Costing evidence for health care decision-making in Austria: A systematic review.
Mayer S., Kiss N., Łaszewska A., Simon J.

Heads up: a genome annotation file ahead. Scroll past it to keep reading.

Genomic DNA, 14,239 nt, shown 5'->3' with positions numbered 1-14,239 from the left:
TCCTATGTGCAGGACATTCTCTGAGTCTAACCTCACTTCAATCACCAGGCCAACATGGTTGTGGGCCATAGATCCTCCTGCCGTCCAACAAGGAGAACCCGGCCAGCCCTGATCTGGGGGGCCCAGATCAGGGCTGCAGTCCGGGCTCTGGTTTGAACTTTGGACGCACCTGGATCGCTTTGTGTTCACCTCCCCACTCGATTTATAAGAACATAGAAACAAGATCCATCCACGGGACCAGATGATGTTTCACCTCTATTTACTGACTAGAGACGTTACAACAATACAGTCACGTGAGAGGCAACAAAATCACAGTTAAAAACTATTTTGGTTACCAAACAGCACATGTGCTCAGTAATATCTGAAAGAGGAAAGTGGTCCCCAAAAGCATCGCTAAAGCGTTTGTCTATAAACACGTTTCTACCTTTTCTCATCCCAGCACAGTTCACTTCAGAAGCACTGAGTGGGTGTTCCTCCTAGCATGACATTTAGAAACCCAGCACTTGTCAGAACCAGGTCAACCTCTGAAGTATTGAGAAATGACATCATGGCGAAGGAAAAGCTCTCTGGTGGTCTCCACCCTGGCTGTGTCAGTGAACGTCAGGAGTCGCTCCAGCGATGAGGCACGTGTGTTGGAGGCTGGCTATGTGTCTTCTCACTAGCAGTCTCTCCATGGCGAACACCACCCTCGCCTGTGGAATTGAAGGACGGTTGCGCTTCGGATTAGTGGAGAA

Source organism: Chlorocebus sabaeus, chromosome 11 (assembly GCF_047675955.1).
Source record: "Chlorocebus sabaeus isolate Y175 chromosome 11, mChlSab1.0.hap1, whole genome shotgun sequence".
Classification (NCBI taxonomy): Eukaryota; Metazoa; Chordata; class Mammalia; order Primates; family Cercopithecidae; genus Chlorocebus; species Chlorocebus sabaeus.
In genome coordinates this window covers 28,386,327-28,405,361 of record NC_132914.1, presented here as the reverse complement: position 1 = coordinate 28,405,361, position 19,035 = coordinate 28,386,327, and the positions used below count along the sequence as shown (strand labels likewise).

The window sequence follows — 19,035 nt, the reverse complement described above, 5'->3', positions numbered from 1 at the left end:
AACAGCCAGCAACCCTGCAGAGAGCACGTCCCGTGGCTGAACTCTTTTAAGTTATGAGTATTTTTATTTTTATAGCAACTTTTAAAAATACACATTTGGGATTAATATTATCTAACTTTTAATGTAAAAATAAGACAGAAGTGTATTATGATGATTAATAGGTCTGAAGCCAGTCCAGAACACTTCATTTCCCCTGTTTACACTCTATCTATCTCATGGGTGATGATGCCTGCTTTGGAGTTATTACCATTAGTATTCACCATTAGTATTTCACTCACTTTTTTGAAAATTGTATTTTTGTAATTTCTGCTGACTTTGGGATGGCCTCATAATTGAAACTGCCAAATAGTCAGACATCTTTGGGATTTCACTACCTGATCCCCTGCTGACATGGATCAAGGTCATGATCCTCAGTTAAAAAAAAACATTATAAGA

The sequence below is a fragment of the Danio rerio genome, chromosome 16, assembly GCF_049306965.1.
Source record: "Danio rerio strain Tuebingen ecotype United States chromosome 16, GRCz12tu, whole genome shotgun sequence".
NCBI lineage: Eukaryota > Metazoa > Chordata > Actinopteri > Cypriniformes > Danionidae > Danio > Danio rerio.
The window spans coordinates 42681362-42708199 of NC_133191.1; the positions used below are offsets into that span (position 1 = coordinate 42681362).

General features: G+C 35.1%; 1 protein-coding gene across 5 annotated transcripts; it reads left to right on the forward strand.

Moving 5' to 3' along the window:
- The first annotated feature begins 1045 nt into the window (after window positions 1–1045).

BACKGROUND: With rising healthcare costs comes an increasing demand for evidence-informed resource allocation using economic evaluations worldwide. Furthermore, standardization of costing and reporting methods both at international and national levels are imperative to make economic evaluations a valid tool for decision-making. The aim of this review is to assess the availability and consistency of costing evidence that could be used for decision-making in Austria. It describes systematically the current economic evaluation and costing studies landscape focusing on the applied costing methods and their reporting standards. Findings are discussed in terms of their likely impacts on evidence-based decision-making and potential suggestions for areas of development. METHODS: A systematic literature review of English and German language peer-reviewed as well as grey literature (2004-2015) was conducted to identify Austrian economic analyses. The databases MEDLINE, EMBASE, SSCI, EconLit, NHS EED and Scopus were searched. Publication and study characteristics, costing methods, reporting standards and valuation sources were systematically synthesised and assessed. RESULTS: A total of 93 studies were included. 87% were journal articles, 13% were reports. 41% of all studies were full economic evaluations, mostly cost-effectiveness analyses. Based on relevant standards the most commonly observed limitations were that 60% of the studies did not clearly state an analytical perspective, 25% of the studies did not provide the year of costing, 27% did not comprehensively list all valuation sources, and 38% did not report all applied unit costs. CONCLUSION: There are substantial inconsistencies in the costing methods and reporting standards in economic analyses in Austria, which may contribute to a low acceptance and lack of interest in economic evaluation-informed decision making. To improve comparability and quality of future studies, national costing guidelines should be updated with more specific methodological guidance and a national reference cost library should be set up to allow harmonisation of valuation methods.